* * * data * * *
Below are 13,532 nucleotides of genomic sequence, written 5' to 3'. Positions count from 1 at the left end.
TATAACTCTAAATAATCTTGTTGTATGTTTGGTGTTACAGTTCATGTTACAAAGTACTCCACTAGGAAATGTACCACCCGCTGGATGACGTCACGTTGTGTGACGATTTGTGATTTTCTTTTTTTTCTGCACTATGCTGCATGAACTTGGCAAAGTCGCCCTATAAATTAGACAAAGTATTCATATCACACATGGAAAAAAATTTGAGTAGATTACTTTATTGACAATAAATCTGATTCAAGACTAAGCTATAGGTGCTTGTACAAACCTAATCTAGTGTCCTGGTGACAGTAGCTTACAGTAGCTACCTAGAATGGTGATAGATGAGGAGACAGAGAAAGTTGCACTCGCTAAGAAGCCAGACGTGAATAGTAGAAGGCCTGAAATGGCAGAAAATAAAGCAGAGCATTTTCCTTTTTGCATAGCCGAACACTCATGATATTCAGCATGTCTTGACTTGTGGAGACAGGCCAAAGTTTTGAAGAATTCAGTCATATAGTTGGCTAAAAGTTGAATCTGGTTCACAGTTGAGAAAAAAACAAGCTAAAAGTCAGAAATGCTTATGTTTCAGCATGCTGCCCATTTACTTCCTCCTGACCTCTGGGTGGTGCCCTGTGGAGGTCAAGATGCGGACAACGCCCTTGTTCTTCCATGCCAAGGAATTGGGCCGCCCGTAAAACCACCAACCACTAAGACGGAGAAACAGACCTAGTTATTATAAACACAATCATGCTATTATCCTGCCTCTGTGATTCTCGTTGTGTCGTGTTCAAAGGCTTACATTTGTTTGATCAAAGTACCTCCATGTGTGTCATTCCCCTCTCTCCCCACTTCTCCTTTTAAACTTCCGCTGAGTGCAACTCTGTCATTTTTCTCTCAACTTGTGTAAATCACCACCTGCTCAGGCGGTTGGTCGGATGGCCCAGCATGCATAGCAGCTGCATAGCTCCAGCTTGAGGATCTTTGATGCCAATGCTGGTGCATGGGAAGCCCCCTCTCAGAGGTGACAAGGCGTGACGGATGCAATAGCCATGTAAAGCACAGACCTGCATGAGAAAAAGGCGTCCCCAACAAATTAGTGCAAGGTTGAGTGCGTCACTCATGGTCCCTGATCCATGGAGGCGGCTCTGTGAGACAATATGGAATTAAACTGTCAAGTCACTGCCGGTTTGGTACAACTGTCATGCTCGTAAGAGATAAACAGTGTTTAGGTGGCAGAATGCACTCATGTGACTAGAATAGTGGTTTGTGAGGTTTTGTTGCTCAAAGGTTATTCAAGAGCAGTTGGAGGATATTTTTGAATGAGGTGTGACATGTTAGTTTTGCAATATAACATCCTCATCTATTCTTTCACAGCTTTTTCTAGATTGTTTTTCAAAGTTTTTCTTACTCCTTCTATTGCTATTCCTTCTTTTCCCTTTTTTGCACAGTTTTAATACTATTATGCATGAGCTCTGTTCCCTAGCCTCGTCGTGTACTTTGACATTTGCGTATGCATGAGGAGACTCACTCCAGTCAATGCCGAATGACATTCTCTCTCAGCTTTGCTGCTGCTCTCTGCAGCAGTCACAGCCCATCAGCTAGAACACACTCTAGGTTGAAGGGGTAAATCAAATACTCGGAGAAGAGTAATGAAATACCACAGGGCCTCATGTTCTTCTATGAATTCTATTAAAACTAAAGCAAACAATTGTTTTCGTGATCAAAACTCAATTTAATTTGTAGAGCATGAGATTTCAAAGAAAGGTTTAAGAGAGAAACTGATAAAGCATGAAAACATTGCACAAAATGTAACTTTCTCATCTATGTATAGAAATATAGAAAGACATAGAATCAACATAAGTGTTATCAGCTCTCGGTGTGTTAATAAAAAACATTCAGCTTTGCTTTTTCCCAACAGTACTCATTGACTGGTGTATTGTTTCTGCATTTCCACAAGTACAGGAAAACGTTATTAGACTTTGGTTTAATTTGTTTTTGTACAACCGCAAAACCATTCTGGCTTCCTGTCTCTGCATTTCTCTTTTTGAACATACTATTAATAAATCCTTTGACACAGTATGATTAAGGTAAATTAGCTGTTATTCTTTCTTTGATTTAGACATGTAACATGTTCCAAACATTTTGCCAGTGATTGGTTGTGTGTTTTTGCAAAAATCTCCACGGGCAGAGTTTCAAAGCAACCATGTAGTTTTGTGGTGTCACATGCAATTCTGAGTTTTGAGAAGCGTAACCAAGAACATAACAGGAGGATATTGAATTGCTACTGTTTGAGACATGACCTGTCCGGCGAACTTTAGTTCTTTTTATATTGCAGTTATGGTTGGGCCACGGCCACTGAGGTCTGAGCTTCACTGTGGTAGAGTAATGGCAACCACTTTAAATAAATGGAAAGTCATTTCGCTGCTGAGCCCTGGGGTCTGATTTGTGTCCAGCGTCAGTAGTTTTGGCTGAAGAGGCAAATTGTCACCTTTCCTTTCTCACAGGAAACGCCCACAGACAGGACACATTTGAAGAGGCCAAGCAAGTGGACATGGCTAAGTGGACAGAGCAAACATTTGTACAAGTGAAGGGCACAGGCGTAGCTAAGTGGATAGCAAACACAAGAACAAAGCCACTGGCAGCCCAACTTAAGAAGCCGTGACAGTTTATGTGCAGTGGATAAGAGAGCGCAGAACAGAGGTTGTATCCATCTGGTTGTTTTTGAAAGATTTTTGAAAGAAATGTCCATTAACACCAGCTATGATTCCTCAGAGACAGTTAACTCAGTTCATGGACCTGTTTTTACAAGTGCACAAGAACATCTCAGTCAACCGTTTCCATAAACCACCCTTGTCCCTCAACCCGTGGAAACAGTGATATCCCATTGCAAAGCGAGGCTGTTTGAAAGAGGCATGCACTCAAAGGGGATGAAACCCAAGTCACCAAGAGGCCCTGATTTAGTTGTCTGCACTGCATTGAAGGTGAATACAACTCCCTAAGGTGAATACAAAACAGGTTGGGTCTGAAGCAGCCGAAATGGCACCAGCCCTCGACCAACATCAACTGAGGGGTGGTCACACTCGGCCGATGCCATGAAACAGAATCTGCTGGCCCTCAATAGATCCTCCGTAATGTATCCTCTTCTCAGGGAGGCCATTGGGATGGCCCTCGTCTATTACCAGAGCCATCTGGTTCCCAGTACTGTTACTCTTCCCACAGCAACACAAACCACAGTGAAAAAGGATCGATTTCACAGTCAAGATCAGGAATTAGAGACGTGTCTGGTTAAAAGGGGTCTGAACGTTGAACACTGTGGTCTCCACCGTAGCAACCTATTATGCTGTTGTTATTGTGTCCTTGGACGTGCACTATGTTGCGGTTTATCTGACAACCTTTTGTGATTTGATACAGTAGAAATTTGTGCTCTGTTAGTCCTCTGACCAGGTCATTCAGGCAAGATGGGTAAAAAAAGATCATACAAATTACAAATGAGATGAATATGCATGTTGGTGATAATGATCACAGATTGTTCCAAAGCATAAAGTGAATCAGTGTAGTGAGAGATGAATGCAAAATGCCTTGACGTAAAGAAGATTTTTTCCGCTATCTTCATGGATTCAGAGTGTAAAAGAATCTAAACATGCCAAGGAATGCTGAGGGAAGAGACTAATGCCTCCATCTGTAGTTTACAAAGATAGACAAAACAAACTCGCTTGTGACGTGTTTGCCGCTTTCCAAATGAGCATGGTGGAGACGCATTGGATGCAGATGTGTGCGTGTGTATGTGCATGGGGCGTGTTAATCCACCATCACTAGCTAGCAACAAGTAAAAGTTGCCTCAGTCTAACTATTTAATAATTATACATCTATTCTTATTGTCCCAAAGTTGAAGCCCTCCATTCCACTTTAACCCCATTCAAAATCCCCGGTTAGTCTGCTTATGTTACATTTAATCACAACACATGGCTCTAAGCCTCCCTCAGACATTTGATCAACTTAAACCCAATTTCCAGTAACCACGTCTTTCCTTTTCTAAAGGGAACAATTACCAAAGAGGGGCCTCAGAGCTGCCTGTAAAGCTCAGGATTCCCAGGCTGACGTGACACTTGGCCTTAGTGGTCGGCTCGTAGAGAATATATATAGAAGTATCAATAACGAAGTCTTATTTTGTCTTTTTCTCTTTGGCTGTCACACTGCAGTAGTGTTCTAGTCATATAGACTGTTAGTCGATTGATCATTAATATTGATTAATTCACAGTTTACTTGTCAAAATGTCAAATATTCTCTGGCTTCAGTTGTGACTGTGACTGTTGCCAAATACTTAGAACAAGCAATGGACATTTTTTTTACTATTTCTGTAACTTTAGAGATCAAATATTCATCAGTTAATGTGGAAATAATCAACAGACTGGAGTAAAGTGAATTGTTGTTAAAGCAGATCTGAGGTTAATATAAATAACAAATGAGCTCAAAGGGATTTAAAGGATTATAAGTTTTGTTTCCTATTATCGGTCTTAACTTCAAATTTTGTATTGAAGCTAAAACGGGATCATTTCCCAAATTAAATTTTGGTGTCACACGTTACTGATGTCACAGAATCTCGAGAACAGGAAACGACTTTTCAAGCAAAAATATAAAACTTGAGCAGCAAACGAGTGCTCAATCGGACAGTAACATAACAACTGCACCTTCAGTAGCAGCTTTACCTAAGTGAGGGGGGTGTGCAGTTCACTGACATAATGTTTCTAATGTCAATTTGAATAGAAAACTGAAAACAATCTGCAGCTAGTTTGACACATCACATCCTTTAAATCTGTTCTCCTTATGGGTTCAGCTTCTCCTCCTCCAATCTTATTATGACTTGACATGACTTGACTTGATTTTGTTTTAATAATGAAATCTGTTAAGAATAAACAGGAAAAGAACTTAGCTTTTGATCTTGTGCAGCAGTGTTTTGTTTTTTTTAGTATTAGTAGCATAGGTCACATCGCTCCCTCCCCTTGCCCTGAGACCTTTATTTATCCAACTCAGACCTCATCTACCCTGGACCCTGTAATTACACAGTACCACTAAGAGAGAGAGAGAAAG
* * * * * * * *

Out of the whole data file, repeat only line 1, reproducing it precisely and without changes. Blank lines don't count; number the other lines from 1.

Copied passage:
Below are 13,532 nucleotides of genomic sequence, written 5' to 3'. Positions count from 1 at the left end.